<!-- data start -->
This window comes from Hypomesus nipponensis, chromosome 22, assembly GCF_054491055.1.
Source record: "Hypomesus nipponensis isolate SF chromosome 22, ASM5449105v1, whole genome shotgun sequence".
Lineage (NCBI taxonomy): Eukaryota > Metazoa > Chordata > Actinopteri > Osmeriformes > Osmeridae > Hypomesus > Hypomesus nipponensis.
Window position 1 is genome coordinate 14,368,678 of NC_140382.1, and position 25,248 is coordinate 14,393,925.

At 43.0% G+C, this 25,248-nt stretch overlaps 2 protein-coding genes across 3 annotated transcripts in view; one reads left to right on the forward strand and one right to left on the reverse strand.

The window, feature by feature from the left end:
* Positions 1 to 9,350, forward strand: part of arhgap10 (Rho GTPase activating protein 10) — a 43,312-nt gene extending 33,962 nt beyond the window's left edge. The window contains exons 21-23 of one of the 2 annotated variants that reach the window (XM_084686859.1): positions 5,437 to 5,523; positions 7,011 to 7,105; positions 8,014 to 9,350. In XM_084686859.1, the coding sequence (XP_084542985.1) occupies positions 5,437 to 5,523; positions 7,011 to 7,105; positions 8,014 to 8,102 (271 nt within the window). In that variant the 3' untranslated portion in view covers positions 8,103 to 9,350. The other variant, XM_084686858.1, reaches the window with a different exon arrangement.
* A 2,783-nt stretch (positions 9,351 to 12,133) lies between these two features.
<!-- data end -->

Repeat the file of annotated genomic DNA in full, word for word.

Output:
This window comes from Hypomesus nipponensis, chromosome 22, assembly GCF_054491055.1.
Source record: "Hypomesus nipponensis isolate SF chromosome 22, ASM5449105v1, whole genome shotgun sequence".
Lineage (NCBI taxonomy): Eukaryota > Metazoa > Chordata > Actinopteri > Osmeriformes > Osmeridae > Hypomesus > Hypomesus nipponensis.
Window position 1 is genome coordinate 14,368,678 of NC_140382.1, and position 25,248 is coordinate 14,393,925.

At 43.0% G+C, this 25,248-nt stretch overlaps 2 protein-coding genes across 3 annotated transcripts in view; one reads left to right on the forward strand and one right to left on the reverse strand.

The window, feature by feature from the left end:
* Positions 1 to 9,350, forward strand: part of arhgap10 (Rho GTPase activating protein 10) — a 43,312-nt gene extending 33,962 nt beyond the window's left edge. The window contains exons 21-23 of one of the 2 annotated variants that reach the window (XM_084686859.1): positions 5,437 to 5,523; positions 7,011 to 7,105; positions 8,014 to 9,350. In XM_084686859.1, the coding sequence (XP_084542985.1) occupies positions 5,437 to 5,523; positions 7,011 to 7,105; positions 8,014 to 8,102 (271 nt within the window). In that variant the 3' untranslated portion in view covers positions 8,103 to 9,350. The other variant, XM_084686858.1, reaches the window with a different exon arrangement.
* A 2,783-nt stretch (positions 9,351 to 12,133) lies between these two features.